Zenith Hotel by Oscar Coop-Phane



A review copy was provided by Arcadia Books in return for an honest review

As a reader, when I see that a novel is based around prostitution I expect a harrowing story full of abuse and neglect. Zenith hotel is about as far from this description as you can get. It's a gritty and moving account of a day in the life of Nanou, a street prostitute. not a call girl or anything like that. Just a common streetwalker with high heels and menthol cigarettes.

She awakes everyday to the after-taste of other people's filth in her run down hotel room.

As she says, there will be no armchair psychology here. All we get is her day, plain and simple. This one day is told through her various clients. Each has there own story to tell and each become part of Nanou's story when they choose to pay her a visit. Each seem to be lacking something their lives. Mostly respect and control. This why they seek her out. She doesn't mind the fact the probably despise her. It makes them feel more civilised.. She gives them nothing but the reflection of their own misery.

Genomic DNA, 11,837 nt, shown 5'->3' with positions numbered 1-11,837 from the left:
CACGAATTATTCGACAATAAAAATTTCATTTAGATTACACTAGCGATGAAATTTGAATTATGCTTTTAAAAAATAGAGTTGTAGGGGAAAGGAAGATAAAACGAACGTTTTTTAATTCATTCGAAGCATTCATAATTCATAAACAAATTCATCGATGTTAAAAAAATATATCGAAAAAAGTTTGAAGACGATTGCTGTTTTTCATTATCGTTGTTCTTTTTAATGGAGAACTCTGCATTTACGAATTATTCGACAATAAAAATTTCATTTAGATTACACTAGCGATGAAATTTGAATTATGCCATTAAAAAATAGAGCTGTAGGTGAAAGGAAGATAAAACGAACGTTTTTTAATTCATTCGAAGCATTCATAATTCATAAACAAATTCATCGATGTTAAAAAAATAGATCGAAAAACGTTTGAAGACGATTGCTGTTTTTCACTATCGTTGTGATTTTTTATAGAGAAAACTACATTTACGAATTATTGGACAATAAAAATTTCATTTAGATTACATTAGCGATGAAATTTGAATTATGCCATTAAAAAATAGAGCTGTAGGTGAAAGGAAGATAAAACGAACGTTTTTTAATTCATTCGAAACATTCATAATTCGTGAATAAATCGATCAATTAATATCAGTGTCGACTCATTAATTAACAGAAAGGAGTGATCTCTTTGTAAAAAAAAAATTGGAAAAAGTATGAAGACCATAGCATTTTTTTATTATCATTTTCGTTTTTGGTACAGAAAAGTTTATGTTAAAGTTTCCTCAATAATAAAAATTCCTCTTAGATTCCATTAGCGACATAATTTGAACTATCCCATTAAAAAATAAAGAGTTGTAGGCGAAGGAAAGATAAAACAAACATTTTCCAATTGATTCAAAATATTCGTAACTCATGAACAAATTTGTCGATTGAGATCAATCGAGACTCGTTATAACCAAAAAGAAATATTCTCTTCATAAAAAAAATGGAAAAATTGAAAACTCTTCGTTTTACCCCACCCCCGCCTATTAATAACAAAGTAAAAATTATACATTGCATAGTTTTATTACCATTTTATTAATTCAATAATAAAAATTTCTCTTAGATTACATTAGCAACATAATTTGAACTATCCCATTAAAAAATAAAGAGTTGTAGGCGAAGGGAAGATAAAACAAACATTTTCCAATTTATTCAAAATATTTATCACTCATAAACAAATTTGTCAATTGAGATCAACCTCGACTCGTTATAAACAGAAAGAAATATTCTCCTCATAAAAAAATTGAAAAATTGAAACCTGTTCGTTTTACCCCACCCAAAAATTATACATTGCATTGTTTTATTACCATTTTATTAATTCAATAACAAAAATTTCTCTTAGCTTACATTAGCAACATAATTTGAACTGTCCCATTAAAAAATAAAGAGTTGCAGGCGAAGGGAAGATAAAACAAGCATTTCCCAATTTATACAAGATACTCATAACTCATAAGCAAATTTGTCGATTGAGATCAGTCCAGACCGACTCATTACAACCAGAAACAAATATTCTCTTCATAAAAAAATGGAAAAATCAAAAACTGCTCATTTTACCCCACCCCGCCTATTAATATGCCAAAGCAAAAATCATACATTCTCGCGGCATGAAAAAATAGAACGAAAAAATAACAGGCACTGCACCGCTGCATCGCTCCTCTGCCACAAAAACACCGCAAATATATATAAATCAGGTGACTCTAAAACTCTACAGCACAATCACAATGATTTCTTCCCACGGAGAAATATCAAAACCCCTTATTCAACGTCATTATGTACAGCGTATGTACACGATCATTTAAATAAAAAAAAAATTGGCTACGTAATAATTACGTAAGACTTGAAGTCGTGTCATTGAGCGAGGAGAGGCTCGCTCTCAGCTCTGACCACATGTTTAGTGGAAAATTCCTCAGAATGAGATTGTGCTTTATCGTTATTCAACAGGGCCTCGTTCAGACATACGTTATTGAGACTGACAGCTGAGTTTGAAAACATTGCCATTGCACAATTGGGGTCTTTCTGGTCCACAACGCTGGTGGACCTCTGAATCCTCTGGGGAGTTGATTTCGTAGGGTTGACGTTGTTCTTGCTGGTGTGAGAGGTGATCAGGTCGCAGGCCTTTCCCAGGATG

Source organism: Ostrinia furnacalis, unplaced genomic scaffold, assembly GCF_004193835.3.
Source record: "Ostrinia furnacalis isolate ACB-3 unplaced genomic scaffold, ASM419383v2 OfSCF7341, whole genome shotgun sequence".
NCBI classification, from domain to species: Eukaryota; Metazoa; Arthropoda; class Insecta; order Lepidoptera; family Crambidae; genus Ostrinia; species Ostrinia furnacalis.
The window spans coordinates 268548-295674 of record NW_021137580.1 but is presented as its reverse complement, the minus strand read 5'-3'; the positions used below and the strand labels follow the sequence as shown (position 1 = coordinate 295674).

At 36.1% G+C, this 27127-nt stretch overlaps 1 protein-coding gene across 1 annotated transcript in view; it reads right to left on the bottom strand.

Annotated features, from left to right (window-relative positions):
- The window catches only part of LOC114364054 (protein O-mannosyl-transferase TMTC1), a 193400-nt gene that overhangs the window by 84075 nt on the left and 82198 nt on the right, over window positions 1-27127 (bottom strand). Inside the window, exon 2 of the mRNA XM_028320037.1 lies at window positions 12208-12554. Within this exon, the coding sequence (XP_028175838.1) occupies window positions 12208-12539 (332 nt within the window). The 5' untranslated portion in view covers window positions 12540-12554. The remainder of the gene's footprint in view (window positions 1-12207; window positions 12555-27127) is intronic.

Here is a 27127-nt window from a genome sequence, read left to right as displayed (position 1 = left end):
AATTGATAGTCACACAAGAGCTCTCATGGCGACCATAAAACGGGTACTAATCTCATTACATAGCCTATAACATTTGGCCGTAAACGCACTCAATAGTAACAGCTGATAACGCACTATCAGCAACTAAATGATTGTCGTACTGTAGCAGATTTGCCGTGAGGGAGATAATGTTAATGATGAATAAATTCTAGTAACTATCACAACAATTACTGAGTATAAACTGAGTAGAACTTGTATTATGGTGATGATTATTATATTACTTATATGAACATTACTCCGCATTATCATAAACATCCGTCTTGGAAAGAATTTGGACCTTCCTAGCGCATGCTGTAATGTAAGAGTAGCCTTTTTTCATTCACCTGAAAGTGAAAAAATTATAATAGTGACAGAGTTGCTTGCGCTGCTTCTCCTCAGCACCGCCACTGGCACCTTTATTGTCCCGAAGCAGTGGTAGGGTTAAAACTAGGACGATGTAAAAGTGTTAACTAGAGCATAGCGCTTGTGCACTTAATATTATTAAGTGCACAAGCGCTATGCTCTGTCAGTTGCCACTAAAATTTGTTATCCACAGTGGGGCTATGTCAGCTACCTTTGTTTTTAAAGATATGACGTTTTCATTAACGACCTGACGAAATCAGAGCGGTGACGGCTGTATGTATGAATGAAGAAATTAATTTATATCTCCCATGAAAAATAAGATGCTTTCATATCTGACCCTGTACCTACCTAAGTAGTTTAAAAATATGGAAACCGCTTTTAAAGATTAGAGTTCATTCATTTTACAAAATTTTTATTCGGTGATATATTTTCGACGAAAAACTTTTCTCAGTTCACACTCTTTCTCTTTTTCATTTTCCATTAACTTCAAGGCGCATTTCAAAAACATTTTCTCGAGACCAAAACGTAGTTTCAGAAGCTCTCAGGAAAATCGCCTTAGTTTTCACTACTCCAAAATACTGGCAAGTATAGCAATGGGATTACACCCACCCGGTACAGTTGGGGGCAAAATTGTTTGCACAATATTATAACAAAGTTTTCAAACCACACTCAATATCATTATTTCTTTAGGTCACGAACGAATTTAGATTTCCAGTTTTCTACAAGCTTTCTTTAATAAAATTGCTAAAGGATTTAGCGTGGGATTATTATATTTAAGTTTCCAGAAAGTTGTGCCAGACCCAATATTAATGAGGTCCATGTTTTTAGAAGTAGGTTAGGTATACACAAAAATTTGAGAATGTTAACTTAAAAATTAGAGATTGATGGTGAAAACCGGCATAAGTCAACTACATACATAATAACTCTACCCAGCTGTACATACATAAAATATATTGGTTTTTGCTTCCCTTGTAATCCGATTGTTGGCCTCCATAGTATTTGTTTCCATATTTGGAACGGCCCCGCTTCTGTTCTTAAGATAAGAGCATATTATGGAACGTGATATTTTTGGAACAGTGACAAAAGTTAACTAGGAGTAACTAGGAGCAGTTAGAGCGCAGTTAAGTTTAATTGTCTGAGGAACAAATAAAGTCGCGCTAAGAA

In her free time Nanou writes. She doesn't really know why she does this. She refuses to see it as any type of therapy. It's just a way to keep her hands occupied. What she really seems to be doing is releasing a feeling of loathing. It's easier to hate.

What is really fascinating is that although Nanou doesn't like her life, she doesn't want anyone elses either. She finds their mundane every day jobs just as sickening as her own. She will label herself a prostitute for all eternity.

Zenith Hotel is pure poetry. It's a one sitting read that manages to fit more emotion into 105 pages than most novels do in 500 pages. 


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